Sunday, 12 April 2009

Designing your own electricity system - part 2

I am heartened by the amount of correspondence that is I have received since I started this process. I have received some private emails that will be difficult to respond to individually as I do not earning anything for answering them. If anyone wishes to pay for my time to design a system for them or help them with their installation, please let me know. I am prepared to do this at R450 per hour - ex VAT. Note that this may seem like a lot, but I have put over 1200 hours of time into my learning over the past year as well as over R500,000 of investment.

I am also thankful for the amount of support I am receiving, but am in the unenviable position of helping people free of charge for the past 6 months and now I need to convert that into income. I will be starting a training centre, so if anyone wants to come on a training course, please let me know?

So feel free to make your general points and ask your general queries here. If you wish to pay me to do research for you or to help you design and install a system or to help you design and install your own system, then please feel free to email me directly.

ok, now that that is off my chest, I think we need to start with the first ideas.

See separate reply about myths and costs and how our thinking needs to change before we can go green.


David Lipschitz said...

From Tim:

My guess is that there'll be a gradual progression.

The price of electricity will keep rising.

This will slowly make people think about solar.

As more people try out solar, the manufacturers will have to produce larger quantities.

The bigger demand for solar panels and related equipment will lead to more competitors and better economies of scale.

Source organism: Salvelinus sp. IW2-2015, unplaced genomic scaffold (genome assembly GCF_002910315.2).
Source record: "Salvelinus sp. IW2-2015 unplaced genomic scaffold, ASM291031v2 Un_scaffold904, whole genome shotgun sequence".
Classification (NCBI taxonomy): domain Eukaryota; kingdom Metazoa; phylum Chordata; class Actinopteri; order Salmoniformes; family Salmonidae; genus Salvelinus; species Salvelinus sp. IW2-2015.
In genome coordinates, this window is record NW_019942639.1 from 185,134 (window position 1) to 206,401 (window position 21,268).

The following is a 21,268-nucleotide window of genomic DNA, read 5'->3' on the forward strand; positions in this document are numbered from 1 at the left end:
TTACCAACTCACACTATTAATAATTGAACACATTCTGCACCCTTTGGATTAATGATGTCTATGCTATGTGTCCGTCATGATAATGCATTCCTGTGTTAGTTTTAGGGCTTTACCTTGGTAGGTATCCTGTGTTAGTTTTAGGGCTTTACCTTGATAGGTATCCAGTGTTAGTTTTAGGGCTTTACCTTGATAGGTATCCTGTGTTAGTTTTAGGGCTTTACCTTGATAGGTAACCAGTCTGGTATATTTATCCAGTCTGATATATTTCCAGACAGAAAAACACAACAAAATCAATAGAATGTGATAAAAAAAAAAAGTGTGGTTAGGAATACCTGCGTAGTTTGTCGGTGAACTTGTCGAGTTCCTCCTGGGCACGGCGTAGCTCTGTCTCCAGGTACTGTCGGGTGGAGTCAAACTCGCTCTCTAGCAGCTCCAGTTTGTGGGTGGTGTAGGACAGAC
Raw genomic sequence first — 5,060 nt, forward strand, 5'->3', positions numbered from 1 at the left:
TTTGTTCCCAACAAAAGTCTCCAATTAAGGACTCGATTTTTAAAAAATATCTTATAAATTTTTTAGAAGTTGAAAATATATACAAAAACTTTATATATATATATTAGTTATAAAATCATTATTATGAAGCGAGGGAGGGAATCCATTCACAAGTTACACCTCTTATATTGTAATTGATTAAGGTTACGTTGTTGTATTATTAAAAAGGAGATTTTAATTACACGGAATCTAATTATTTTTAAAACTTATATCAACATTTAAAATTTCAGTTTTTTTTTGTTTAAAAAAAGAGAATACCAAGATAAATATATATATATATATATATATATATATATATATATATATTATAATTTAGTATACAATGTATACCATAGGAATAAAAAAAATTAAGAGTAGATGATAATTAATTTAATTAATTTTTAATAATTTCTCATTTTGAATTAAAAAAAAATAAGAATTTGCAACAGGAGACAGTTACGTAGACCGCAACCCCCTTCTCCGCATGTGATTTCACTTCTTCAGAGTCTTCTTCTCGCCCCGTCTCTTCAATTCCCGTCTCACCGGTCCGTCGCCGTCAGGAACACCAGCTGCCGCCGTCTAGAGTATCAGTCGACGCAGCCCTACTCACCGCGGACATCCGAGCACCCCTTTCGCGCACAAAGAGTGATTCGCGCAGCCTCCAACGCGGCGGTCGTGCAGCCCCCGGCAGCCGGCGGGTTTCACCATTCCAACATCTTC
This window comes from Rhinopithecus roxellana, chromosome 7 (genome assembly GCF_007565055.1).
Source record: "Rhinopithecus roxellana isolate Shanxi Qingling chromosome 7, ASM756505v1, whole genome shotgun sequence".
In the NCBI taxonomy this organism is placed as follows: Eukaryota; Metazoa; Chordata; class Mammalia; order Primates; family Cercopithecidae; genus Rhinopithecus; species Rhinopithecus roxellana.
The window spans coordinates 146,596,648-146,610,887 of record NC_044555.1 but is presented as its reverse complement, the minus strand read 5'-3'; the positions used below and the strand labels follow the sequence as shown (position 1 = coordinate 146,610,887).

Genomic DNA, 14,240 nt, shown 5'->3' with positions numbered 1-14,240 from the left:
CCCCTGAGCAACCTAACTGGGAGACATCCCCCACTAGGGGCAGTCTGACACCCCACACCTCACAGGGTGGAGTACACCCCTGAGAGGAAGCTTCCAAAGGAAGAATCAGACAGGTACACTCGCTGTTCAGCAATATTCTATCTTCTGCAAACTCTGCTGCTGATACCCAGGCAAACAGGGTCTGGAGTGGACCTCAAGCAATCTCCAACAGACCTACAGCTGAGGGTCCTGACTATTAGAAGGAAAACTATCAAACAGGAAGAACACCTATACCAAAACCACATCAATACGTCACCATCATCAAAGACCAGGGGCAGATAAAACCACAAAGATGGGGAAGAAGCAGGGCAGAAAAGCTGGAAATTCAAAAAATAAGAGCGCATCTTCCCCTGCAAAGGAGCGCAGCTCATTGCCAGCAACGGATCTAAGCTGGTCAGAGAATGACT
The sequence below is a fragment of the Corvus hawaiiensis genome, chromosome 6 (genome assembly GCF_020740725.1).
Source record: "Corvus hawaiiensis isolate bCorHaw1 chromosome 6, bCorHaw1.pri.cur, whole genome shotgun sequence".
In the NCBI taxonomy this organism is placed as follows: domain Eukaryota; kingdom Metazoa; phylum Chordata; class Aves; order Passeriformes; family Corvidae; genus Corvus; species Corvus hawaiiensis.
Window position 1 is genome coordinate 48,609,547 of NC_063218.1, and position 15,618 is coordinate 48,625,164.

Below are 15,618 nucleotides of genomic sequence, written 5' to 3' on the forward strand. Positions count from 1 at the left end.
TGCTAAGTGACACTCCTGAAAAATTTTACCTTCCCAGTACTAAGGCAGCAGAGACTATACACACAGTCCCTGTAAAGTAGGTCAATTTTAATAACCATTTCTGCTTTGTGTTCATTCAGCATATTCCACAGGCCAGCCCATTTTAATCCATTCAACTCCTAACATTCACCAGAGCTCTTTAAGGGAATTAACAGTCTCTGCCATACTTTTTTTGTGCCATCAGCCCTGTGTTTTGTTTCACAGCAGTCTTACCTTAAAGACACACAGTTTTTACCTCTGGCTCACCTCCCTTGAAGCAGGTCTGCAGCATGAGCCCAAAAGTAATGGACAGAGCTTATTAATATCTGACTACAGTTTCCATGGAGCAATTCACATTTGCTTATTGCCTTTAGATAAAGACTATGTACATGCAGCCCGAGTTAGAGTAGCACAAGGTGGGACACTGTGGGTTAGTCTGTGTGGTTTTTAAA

This in turn will drive the price of solar equipment down.

As this gains momentum the effect will be amplified.

Eventually the price of electricity will have gone up enough and the cost solar will have come down enough that it will be far more widely adopted.

The bigger the solar market gets the more likely it is that better solar panels will be developed.

The panels will become better both in terms of their power output relative to size and cost as well in terms of their manufacture becoming a little less damaging to the environment.

For us to see those benefits on a meaningful scale is going to take a lot of years still though, barring an unexpected sudden breakthrough.

For now, the best way to spend less on electricity and be greener is simply to use less electricity.

There are various ways we can do this. The specific methods will vary depending on the type of use of the premises concerned.

The most obvious, quickest and simplest first step is to replace your standard light bulbs with energy saver globes. These are far nastier to the environment than standard globes but they offset this at least partially by using a lot less electricity and they save you money on your electricity bill too, even if it isn't much.

The other fairly easy thing to do is to fit a good, thick geyser blanket.

Other than that, it's a case of being diligent and switching off heaters and air conditioners that aren't needed and stuff like that.

It all depends on your aim. Some people are thinking mainly of being green. Some are thinking mainly of saving money. Some want the security of having power even when Eskom doesn't.


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